Even though the antibody rate decreases significantly with time and age as well as differs according to the vaccines administered, the immune response seems globally satisfactory at the end of the vaccination protocol. These results will be monitored in the next phases of the programme, however, it seems to show the usefulness of a third booster dose. Furthermore, the evolution of the pandemic with the appearance of new variants such as Omicron will be taken into account.

The programme analysed the participants’ data such as the date of birth, sex, occupation, main comorbidity, weight, history of SARS-CoV-2 infection, number of vaccine doses, type of vaccine, dates of vaccination, in addition to their serological samples. The samples were collected using Dried Blood Spot (DBS) cards. Each serological test was performed using EUROIMMUN Anti-SARS-CoV-2 ELISA (IgG) and the statistical analyses were performed using R (R Core Team, 2021).

Data Protection: The Participants (staff and residents) received information concerning the processing of personal data by the LNS within the framework of the mission. The context of the mission is the public interest in the effectiveness of vaccines against SARS-CoV-2 (short, medium, and long term) in residents and staff of nursing homes in Luxembourg. The mission is invested in monitoring the vaccinated participants to access the immune response of the population against COVID-19. For more information about the processing of personal data, the participants could consult the following link: 


The context of the COVID-19 pandemic

According to the World Health Organization (WHO) the COVID-19 disease is characterised by a respiratory infection, including symptoms like fever, cough, fatigue, loss of taste or smell, but it can also aggravate with shortness of breath and pneumonia. According to the WHO, 15% of infections require oxygen support and 5% need intensive care. Case fatality rates worldwide range from 0.98% in the Western Pacific to 2.03% in Africa, although in some countries it is higher, like 6.13% in Peru or 3.35% in Bulgaria. In the Grand Duchy of Luxembourg, 178 507 cases have been confirmed as of 21 February 2022, of which 985 patients have died (case fatality rate of 0.55%).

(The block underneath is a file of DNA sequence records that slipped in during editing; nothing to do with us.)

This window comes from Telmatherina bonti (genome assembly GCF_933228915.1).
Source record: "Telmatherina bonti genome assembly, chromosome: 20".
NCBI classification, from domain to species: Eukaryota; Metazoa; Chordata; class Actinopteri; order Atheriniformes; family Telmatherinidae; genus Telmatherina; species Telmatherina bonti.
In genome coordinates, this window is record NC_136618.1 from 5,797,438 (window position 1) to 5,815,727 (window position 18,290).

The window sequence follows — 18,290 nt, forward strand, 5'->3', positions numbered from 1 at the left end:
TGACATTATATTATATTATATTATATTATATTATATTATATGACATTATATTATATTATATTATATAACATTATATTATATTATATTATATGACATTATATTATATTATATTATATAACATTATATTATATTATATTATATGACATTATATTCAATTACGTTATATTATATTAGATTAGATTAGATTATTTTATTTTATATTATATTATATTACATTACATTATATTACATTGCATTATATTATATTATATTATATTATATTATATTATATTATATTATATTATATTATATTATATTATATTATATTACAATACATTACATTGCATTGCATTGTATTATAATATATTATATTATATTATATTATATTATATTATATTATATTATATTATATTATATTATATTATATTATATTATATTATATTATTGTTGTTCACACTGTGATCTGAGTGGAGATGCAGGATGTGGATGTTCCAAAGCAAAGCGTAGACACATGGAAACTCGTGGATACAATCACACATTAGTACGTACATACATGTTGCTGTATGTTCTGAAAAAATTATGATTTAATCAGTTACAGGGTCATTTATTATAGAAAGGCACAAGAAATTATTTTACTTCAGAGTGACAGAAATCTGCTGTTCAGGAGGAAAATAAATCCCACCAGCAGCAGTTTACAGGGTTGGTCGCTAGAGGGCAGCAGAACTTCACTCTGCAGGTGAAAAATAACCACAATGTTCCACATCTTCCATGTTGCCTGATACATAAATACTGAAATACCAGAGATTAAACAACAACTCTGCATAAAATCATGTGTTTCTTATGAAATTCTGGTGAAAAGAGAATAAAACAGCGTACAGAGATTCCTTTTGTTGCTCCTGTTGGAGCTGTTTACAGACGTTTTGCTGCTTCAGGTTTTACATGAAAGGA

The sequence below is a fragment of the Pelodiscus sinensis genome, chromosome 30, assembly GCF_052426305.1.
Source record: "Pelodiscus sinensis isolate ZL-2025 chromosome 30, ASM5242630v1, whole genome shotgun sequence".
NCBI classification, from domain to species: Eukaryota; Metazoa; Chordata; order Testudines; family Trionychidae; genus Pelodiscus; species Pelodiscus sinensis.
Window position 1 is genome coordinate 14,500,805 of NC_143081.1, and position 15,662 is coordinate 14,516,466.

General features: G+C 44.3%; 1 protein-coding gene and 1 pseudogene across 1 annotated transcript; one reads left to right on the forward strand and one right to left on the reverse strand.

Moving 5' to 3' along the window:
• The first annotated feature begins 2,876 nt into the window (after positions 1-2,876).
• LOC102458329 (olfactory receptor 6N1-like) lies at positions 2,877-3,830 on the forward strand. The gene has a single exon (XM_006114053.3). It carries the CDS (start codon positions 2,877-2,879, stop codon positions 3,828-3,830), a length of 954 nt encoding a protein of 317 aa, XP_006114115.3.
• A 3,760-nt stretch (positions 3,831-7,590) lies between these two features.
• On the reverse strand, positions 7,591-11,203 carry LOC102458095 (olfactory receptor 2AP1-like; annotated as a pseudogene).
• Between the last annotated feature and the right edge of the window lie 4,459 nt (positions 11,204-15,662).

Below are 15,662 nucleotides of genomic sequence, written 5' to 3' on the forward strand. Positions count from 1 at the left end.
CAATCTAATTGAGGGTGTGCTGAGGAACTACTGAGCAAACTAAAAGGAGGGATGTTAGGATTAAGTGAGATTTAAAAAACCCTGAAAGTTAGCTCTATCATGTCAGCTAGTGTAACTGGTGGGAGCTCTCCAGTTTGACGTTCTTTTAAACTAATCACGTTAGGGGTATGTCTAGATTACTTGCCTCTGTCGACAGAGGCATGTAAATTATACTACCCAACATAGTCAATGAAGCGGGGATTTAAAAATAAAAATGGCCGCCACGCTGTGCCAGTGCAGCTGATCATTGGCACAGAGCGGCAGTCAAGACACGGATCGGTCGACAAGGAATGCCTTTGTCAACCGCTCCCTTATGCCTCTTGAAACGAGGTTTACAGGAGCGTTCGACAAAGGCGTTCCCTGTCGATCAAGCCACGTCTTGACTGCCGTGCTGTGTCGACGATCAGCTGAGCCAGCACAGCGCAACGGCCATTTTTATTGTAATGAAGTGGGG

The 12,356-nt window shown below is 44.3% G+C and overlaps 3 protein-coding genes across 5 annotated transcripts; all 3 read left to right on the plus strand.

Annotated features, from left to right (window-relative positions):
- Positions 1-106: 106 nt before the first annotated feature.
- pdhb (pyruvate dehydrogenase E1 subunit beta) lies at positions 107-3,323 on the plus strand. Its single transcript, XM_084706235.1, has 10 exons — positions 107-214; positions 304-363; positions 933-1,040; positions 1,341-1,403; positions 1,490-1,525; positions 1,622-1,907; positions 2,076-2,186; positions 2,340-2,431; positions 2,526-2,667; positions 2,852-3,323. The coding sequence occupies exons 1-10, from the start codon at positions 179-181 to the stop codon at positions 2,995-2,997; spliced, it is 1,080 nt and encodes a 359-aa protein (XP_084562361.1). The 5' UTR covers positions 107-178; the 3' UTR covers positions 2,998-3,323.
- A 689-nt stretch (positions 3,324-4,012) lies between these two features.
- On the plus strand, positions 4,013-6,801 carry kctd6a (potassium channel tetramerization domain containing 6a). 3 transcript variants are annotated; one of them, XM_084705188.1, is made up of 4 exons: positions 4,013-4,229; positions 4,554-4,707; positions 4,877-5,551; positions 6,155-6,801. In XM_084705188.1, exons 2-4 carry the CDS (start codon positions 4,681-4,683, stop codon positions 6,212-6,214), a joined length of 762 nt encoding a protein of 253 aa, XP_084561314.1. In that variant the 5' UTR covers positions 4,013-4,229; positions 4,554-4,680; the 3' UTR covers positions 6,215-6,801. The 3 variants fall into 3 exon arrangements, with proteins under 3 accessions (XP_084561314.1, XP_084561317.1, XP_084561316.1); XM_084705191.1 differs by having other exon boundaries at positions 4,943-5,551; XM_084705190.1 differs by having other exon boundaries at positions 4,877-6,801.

A total of 10 407 359 583 doses of COVID-19 vaccines have been administered worldwide as of 21 February 2022, according to the WHO. The authorised vaccines in Europe have their safety constantly monitored by the European Medicines Agency (EMA) and other international institutions, while their effectiveness is assessed continuously as new data are available. COVID-19 vaccines have proven highly effective in protecting against severe disease, even with more recent virus variants like Omicron, while protection against infection and symptomatic disease is lower than observed with previous variants. In addition, evidence suggests that the effectiveness of these vaccines declines over time, especially in the elderly. For that reason, vaccination programmes now include booster doses, that have been observed to further improve the vaccine effectiveness.



World Health Organization. Weekly epidemiological update on COVID-19 – 8 February 2022. WHO, 2022. Accessed 22 February 2022 at:

World Health Organization. WHO Coronavirus (COVID-19) Dashboard. [Internet] Accessed 22 February 2022 at:

The Luxembourgish data platform. COVID-19: Rapports journaliers. Ministère de la Santé, 2022. Accessed 22 February 2022 at:

European Medicines Agency. COVID-19 vaccines: authorised. [Internet] Accessed 22 February 2022 at: